I had long heard about the male Keeshond. But I had never had one, choosing my first Keeshond to be a female. The female was always to be chosen because of my own history…see "Raised By Wolves". That and the marking of territory that many times is carried into the human abode, all that, made it virtually impossible for me to choose the male - long before I encountered the Keeshond breed. The many years of success with Flying Dutchman's Dream only reinforced my decision to only choose females for the house pet.

But then I met Casey. As covered in his history, he was not the best choice for me during what was my mourning period. Then, why did I choose him? Well, he was cute, and still young enough, I thought, to establish communication. Other than those characteristics and the absolute need for a Kees to be back in the household, I must admit that I had no good reason to choose the fellow. But I did choose him, and both he and I went through the adjustment period. And, again, as mentioned in his article, I will give credit to my wife, Janet, and to Vanna for rescuing both of us.

After that rescue, and when Casey became more relaxed, we all began to find out about the special vocalizations of the male Keeshond. At first misinterpreted as a gentle whine, I began to note that he was making his sounds only when happy. Cry for happy? Then all of us, including Vanna, became amazed when Casey broke into coos, warbles and strange rhythms that covered from the lowest to the highest frequencies. He would sit or lie comfortably and rattle on and on. Vanna would just look at him in amazement. She had in her own arsenal some low frequency rumbles, the silly Grrrrr and the standard barking ability. But she never did anything like Casey was doing. It was as if he was singing a song or at least delivering a long speech.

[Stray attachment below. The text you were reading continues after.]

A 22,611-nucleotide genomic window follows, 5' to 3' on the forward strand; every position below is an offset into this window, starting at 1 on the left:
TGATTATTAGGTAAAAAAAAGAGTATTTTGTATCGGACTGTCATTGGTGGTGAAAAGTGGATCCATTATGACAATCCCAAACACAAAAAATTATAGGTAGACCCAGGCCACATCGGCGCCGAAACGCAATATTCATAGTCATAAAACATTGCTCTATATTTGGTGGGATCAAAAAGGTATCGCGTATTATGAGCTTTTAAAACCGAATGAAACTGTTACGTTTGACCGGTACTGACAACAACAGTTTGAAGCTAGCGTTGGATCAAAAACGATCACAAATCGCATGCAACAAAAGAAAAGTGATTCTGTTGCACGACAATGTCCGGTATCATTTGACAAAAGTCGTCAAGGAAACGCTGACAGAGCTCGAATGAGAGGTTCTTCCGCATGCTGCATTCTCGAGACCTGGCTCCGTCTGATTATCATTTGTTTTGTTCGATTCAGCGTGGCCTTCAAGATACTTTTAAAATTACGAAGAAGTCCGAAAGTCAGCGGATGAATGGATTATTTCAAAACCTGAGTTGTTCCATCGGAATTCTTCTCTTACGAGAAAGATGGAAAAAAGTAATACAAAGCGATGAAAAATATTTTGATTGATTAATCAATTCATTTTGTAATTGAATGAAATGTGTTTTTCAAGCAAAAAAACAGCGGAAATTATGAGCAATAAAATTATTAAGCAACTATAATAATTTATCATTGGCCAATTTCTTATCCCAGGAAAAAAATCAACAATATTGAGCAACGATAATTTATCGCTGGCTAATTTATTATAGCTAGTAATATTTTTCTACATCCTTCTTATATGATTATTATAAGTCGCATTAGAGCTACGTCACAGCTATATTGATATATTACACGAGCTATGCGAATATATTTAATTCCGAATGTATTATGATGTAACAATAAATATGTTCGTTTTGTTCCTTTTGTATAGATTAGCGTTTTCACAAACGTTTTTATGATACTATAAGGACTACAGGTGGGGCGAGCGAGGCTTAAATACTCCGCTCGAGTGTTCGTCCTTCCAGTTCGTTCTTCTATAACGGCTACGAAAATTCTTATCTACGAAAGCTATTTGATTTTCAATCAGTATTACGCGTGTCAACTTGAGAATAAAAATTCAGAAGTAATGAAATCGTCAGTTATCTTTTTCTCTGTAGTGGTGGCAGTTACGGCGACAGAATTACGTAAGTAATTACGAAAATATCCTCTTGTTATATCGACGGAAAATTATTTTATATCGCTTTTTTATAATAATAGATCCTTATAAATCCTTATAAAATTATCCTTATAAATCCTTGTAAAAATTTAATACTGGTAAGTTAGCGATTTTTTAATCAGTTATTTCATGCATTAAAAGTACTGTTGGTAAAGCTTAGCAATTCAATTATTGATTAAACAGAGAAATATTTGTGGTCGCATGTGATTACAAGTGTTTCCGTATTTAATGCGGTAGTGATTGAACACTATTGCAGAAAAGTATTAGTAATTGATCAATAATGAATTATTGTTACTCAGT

And thinking back to Flying Dutchman's Dream, she could roll low frequencies, say something close to "water" and bark powerfully. But she never volunteered this type of complex verbalization that Casey seemed comfortable doing. This matches other Kees owners' experiences. Many who raise Keeshonden know that the male talks like this. If you find site dedications to males who have crossed the Rainbow Bridge, you will many times find a mention of "missing the sound of his talking".

And, so, it will be mentioned here. Not always a characteristic, but many times a characteristic of the male Keeshond, this…crooning. Just think of it as another fantastic ability of a fantastic animal.